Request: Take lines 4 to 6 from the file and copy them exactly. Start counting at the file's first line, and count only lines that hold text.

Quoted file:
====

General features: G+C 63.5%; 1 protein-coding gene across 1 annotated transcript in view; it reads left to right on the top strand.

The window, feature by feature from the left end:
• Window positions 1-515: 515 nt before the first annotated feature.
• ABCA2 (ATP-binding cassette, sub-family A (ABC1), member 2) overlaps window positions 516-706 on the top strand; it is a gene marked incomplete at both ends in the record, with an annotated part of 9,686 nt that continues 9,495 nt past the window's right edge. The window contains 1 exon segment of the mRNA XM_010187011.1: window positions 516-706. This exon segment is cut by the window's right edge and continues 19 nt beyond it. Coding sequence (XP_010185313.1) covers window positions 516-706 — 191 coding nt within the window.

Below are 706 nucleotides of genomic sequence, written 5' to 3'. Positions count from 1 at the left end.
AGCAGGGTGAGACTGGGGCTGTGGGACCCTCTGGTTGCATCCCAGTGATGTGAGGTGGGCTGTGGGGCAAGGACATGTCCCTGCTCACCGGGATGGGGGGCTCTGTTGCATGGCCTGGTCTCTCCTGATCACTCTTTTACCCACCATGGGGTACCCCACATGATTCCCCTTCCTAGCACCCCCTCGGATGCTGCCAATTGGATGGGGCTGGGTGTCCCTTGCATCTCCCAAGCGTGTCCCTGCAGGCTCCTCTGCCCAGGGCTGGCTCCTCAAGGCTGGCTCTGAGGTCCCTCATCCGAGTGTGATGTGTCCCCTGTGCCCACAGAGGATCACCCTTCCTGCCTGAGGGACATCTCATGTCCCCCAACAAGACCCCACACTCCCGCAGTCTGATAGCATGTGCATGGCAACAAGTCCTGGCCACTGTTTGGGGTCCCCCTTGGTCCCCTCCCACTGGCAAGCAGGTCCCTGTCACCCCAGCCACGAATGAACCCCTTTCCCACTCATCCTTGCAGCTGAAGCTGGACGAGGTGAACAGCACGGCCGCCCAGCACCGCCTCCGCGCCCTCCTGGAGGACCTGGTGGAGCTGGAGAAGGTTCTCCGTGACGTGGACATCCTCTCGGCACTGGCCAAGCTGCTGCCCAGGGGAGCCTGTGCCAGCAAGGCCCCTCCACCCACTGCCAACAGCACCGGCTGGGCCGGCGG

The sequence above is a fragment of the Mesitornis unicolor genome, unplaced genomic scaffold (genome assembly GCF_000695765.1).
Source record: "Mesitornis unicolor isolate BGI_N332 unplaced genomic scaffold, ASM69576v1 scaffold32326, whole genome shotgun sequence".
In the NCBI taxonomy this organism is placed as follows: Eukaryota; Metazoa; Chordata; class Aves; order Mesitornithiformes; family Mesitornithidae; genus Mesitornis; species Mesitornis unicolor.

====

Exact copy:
• ABCA2 (ATP-binding cassette, sub-family A (ABC1), member 2) overlaps window positions 516-706 on the top strand; it is a gene marked incomplete at both ends in the record, with an annotated part of 9,686 nt that continues 9,495 nt past the window's right edge. The window contains 1 exon segment of the mRNA XM_010187011.1: window positions 516-706. This exon segment is cut by the window's right edge and continues 19 nt beyond it. Coding sequence (XP_010185313.1) covers window positions 516-706 — 191 coding nt within the window.

Below are 706 nucleotides of genomic sequence, written 5' to 3'. Positions count from 1 at the left end.
AGCAGGGTGAGACTGGGGCTGTGGGACCCTCTGGTTGCATCCCAGTGATGTGAGGTGGGCTGTGGGGCAAGGACATGTCCCTGCTCACCGGGATGGGGGGCTCTGTTGCATGGCCTGGTCTCTCCTGATCACTCTTTTACCCACCATGGGGTACCCCACATGATTCCCCTTCCTAGCACCCCCTCGGATGCTGCCAATTGGATGGGGCTGGGTGTCCCTTGCATCTCCCAAGCGTGTCCCTGCAGGCTCCTCTGCCCAGGGCTGGCTCCTCAAGGCTGGCTCTGAGGTCCCTCATCCGAGTGTGATGTGTCCCCTGTGCCCACAGAGGATCACCCTTCCTGCCTGAGGGACATCTCATGTCCCCCAACAAGACCCCACACTCCCGCAGTCTGATAGCATGTGCATGGCAACAAGTCCTGGCCACTGTTTGGGGTCCCCCTTGGTCCCCTCCCACTGGCAAGCAGGTCCCTGTCACCCCAGCCACGAATGAACCCCTTTCCCACTCATCCTTGCAGCTGAAGCTGGACGAGGTGAACAGCACGGCCGCCCAGCACCGCCTCCGCGCCCTCCTGGAGGACCTGGTGGAGCTGGAGAAGGTTCTCCGTGACGTGGACATCCTCTCGGCACTGGCCAAGCTGCTGCCCAGGGGAGCCTGTGCCAGCAAGGCCCCTCCACCCACTGCCAACAGCACCGGCTGGGCCGGCGG